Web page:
More taxis are coming to Nashville and many of the new drivers will be the owners of their own cab company.
“This is the American dream,” said Shimenes Tafesse, vice president of Volunteer Taxi, a company led by a group of Ethiopian-born immigrants, now authorized as the first-ever driver-owned company in Nashville.
With a nervous crowd of cab drivers watching, the Metro Transportation Licensing Commission, which oversees Nashville’s taxi industry, voted Thursday to authorize 120 new cab permits, lifting the cap on taxis in Davidson County from 585 to 705 by next spring.
Under the agreement approved by the commission, 60 of the taxis can begin service immediately, while 60 more can hit the streets after Music City Center, Nashville’s new convention center, opens in April 2013.
Of the first allotment of 60 cabs, two existing companies will receive 15 permits apiece: Taxi USA and Checker Cab. The commission voted to allocate 30 of the permits to Volunteer Taxi, a group that for more than a year has asked for a chance to break into an industry dominated by a handful of cab bosses.
Nashville’s existing cab industry, Volunteer Taxi organizers contend, requires 16-hour workdays by drivers, offers no health benefits or workers’ compensation, and forces drivers to pay weekly franchise fees called “licks” to use a company’s logo.
With the clearance to open, they say a burden is now lifted. “We’ll be on the road within 60 days,” said Delelegn Ambaw, president of Volunteer Taxi, which requested 61 permits, but is satisfied for now nonetheless.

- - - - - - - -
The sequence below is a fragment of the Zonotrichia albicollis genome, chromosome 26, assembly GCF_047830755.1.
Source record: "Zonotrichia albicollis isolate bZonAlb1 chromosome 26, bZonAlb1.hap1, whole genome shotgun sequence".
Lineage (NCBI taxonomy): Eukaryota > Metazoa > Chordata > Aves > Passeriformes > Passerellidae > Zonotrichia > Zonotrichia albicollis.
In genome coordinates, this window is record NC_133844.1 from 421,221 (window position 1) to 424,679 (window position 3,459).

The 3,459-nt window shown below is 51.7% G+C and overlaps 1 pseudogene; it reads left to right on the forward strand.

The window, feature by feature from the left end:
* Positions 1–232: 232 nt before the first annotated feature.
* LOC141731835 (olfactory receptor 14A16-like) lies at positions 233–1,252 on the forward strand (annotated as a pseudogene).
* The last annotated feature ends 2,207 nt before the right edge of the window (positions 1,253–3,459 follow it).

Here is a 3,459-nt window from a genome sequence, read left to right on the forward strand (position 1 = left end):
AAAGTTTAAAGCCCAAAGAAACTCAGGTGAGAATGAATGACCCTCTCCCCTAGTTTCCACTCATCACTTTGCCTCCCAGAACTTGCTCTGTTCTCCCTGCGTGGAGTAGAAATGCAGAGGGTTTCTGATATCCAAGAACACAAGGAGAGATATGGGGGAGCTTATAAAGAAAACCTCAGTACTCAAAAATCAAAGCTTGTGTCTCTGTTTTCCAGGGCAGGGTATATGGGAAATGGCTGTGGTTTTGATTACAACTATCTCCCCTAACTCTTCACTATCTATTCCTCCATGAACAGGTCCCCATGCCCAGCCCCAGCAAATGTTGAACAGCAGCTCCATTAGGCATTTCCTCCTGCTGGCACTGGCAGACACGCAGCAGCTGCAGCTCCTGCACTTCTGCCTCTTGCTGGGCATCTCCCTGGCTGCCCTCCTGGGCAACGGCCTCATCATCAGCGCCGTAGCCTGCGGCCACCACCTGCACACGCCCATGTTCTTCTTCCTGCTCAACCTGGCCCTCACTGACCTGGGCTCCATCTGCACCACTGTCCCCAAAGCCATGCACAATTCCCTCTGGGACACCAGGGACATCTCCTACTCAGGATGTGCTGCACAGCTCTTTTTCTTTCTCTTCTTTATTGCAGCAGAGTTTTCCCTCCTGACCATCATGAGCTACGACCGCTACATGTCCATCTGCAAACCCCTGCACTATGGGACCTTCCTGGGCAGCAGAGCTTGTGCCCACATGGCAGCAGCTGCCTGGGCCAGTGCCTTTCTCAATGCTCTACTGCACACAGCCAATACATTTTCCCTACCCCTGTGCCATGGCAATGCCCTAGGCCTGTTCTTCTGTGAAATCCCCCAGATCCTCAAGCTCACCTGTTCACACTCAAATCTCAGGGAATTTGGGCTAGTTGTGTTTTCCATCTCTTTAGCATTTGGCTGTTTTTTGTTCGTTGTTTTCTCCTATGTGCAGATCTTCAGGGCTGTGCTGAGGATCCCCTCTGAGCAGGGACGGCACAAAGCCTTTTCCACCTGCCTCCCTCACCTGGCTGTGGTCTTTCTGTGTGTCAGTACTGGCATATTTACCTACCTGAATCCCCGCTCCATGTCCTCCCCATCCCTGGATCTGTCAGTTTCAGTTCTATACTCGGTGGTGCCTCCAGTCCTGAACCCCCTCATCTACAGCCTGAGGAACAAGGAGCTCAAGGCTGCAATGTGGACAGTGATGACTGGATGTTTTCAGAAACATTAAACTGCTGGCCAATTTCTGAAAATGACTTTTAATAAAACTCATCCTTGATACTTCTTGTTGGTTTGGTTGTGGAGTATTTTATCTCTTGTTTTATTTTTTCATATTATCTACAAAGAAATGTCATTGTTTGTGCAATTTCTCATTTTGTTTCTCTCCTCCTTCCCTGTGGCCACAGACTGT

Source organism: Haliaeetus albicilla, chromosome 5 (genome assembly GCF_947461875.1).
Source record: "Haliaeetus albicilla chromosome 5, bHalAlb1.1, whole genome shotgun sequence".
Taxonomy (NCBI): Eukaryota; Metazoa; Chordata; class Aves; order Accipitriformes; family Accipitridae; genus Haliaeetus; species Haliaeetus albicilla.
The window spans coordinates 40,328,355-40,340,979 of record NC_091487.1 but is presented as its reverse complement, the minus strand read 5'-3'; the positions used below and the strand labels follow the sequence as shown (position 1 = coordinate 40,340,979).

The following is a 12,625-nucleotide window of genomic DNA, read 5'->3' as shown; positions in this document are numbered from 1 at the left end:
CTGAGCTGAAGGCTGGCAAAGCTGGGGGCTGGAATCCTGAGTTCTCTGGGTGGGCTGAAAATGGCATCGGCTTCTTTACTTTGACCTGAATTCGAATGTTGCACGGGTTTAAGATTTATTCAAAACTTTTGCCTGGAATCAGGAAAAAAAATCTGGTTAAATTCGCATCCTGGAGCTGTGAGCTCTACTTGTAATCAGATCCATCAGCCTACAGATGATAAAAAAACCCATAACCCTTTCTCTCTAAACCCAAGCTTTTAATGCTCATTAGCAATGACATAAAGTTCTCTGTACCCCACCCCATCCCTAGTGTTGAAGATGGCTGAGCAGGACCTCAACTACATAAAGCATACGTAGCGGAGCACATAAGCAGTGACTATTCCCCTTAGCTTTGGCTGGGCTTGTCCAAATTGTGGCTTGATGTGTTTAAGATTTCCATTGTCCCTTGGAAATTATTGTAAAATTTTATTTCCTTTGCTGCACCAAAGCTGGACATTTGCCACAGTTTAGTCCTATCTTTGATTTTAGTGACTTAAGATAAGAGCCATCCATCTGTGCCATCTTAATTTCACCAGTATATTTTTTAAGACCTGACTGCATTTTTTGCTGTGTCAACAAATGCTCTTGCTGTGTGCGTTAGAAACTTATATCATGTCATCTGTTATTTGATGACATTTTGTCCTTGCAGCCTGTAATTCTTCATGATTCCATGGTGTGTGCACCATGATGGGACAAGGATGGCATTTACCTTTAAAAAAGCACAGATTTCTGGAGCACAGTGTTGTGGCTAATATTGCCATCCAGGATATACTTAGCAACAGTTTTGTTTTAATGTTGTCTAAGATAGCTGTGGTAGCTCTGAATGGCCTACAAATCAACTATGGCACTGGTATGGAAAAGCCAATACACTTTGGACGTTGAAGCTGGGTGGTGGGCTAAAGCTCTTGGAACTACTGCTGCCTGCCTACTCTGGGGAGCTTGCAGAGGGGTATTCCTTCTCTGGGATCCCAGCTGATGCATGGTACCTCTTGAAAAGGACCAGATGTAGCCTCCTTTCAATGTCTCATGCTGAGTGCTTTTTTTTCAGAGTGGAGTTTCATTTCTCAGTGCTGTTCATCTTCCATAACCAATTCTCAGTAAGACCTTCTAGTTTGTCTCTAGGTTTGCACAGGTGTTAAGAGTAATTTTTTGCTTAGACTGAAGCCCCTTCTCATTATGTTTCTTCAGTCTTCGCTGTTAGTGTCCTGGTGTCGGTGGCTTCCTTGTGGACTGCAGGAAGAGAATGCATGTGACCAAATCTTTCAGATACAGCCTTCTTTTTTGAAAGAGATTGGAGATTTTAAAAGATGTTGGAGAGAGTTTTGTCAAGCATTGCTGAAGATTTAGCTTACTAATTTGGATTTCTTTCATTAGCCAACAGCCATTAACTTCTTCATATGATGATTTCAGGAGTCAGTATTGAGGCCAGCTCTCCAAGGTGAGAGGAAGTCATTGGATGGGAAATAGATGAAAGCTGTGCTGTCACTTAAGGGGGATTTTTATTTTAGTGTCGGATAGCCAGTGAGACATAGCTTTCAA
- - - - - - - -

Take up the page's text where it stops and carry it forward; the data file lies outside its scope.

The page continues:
Nashville currently has five operating cab companies. With the opening of Volunteer Taxi, the number will rise to six.
The licensing commission will reconvene in January to decide which companies would receive the second allocation of 60 permits. On Tuesday, nine companies applied, including five new companies. Each group can reapply in January.
Among those denied permits Thursday was TENN-CAB, a second proposed driver-owned company formed by a group of Somali drivers.
Expanding the number of taxis in Nashville –– pushed by those looking for a piece of the pie –– has caused angst for many existing companies. Some drivers fear more cabs will reduce business.
“It’s dog-eat-dog out there,” said driver Maurice Harris of Yellow Cab, the only Nashville taxi company that didn’t apply for more permits.
The commission, however, gave more credence to a recent report from RPM Transportation Consultants  that supported the need for cabs after the 1.2 million-square-foot Music City Center opens.